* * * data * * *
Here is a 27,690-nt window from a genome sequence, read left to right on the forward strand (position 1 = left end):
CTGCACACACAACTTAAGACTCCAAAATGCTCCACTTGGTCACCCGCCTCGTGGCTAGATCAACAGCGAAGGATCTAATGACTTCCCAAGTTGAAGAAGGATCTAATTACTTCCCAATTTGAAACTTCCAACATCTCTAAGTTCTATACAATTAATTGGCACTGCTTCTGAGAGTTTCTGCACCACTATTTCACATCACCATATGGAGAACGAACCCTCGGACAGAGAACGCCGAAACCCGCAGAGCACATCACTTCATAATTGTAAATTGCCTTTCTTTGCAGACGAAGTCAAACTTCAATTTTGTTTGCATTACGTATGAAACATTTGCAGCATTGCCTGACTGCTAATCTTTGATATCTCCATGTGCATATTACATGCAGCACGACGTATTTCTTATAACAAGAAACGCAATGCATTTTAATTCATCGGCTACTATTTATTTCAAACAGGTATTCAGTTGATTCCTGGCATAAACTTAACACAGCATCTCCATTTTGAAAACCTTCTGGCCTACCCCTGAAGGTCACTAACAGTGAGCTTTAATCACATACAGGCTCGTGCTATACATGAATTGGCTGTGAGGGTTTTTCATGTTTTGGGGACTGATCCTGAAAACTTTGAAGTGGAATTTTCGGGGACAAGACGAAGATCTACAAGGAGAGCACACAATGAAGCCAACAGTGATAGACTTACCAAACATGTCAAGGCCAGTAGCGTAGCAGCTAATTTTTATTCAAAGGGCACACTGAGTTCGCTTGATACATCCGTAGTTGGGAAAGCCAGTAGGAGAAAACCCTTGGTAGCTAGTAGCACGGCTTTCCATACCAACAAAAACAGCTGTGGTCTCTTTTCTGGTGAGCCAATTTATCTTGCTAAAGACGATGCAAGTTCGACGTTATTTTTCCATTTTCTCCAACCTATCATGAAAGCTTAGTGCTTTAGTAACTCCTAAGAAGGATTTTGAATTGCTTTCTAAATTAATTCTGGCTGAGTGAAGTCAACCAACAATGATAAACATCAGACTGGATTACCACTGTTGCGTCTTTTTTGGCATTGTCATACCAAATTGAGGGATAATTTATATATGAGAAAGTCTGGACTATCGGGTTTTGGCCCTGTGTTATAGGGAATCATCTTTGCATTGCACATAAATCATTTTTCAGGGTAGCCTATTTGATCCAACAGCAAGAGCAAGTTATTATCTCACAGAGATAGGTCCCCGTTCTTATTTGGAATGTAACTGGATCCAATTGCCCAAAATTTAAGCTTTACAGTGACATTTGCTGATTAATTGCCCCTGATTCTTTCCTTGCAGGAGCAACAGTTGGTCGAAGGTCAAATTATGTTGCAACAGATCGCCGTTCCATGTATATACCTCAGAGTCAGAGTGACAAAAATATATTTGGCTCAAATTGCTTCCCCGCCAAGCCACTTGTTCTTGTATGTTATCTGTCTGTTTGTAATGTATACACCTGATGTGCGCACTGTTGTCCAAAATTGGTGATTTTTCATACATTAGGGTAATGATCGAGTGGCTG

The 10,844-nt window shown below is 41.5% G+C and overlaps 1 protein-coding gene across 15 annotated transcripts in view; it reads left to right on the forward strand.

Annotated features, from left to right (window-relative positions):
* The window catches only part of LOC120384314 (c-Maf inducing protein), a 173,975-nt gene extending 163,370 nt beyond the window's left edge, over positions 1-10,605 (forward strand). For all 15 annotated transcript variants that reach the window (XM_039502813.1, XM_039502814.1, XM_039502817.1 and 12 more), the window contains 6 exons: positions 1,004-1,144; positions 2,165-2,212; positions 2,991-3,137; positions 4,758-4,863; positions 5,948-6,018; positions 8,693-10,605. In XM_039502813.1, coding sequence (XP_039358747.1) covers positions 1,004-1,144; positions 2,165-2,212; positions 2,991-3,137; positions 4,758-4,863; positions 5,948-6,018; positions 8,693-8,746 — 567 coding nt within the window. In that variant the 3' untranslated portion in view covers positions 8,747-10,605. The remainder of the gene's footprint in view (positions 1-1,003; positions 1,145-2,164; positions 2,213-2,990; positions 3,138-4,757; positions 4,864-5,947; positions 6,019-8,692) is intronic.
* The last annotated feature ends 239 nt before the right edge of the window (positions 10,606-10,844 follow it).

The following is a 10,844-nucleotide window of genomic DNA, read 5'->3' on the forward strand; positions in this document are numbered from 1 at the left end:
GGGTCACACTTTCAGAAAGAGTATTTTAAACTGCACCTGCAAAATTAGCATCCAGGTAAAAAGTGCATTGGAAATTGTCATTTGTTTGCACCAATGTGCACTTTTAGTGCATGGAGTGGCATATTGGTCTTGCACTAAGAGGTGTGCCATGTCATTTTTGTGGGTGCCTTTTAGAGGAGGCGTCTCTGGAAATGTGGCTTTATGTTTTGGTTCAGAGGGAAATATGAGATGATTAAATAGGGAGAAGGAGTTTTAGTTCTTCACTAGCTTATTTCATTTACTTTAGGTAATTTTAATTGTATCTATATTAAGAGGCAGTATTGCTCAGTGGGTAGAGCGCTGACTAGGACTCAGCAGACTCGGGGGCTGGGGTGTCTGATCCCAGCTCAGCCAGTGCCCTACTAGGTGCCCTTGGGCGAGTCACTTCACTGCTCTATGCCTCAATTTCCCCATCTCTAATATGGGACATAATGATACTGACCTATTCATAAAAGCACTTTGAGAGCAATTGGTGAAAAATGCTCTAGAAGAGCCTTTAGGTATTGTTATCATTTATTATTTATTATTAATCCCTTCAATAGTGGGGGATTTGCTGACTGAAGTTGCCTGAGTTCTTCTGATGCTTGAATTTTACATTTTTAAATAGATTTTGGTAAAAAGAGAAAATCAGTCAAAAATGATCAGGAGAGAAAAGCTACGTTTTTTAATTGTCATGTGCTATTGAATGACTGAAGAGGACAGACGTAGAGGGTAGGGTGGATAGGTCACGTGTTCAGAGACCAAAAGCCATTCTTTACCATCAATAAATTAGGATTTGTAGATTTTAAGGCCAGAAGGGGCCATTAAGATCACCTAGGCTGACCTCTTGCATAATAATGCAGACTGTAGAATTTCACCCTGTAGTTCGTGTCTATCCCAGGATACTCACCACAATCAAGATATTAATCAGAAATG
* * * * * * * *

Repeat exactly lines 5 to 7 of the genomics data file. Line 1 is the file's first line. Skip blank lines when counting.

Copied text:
* The window catches only part of LOC120384314 (c-Maf inducing protein), a 173,975-nt gene extending 163,370 nt beyond the window's left edge, over positions 1-10,605 (forward strand). For all 15 annotated transcript variants that reach the window (XM_039502813.1, XM_039502814.1, XM_039502817.1 and 12 more), the window contains 6 exons: positions 1,004-1,144; positions 2,165-2,212; positions 2,991-3,137; positions 4,758-4,863; positions 5,948-6,018; positions 8,693-10,605. In XM_039502813.1, coding sequence (XP_039358747.1) covers positions 1,004-1,144; positions 2,165-2,212; positions 2,991-3,137; positions 4,758-4,863; positions 5,948-6,018; positions 8,693-8,746 — 567 coding nt within the window. In that variant the 3' untranslated portion in view covers positions 8,747-10,605. The remainder of the gene's footprint in view (positions 1-1,003; positions 1,145-2,164; positions 2,213-2,990; positions 3,138-4,757; positions 4,864-5,947; positions 6,019-8,692) is intronic.
* The last annotated feature ends 239 nt before the right edge of the window (positions 10,606-10,844 follow it).

The following is a 10,844-nucleotide window of genomic DNA, read 5'->3' on the forward strand; positions in this document are numbered from 1 at the left end: